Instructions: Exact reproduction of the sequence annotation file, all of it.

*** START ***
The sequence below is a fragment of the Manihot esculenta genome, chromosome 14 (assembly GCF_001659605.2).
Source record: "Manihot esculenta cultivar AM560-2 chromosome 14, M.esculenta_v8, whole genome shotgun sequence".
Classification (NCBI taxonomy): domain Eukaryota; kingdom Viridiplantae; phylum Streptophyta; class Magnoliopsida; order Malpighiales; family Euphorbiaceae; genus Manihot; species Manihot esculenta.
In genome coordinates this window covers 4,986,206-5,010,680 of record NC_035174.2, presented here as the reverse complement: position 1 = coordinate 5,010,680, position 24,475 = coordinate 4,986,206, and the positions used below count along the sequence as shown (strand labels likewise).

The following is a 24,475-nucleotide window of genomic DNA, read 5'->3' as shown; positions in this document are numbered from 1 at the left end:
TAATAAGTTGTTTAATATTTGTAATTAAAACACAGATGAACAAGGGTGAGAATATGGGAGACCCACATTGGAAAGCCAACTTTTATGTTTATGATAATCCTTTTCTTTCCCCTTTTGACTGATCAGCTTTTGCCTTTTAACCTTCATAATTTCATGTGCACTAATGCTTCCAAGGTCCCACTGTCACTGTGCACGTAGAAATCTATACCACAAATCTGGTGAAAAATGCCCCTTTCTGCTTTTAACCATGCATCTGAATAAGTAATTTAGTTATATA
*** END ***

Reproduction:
The sequence below is a fragment of the Manihot esculenta genome, chromosome 14 (assembly GCF_001659605.2).
Source record: "Manihot esculenta cultivar AM560-2 chromosome 14, M.esculenta_v8, whole genome shotgun sequence".
Classification (NCBI taxonomy): domain Eukaryota; kingdom Viridiplantae; phylum Streptophyta; class Magnoliopsida; order Malpighiales; family Euphorbiaceae; genus Manihot; species Manihot esculenta.
In genome coordinates this window covers 4,986,206-5,010,680 of record NC_035174.2, presented here as the reverse complement: position 1 = coordinate 5,010,680, position 24,475 = coordinate 4,986,206, and the positions used below count along the sequence as shown (strand labels likewise).

The following is a 24,475-nucleotide window of genomic DNA, read 5'->3' as shown; positions in this document are numbered from 1 at the left end:
TAATAAGTTGTTTAATATTTGTAATTAAAACACAGATGAACAAGGGTGAGAATATGGGAGACCCACATTGGAAAGCCAACTTTTATGTTTATGATAATCCTTTTCTTTCCCCTTTTGACTGATCAGCTTTTGCCTTTTAACCTTCATAATTTCATGTGCACTAATGCTTCCAAGGTCCCACTGTCACTGTGCACGTAGAAATCTATACCACAAATCTGGTGAAAAATGCCCCTTTCTGCTTTTAACCATGCATCTGAATAAGTAATTTAGTTATATA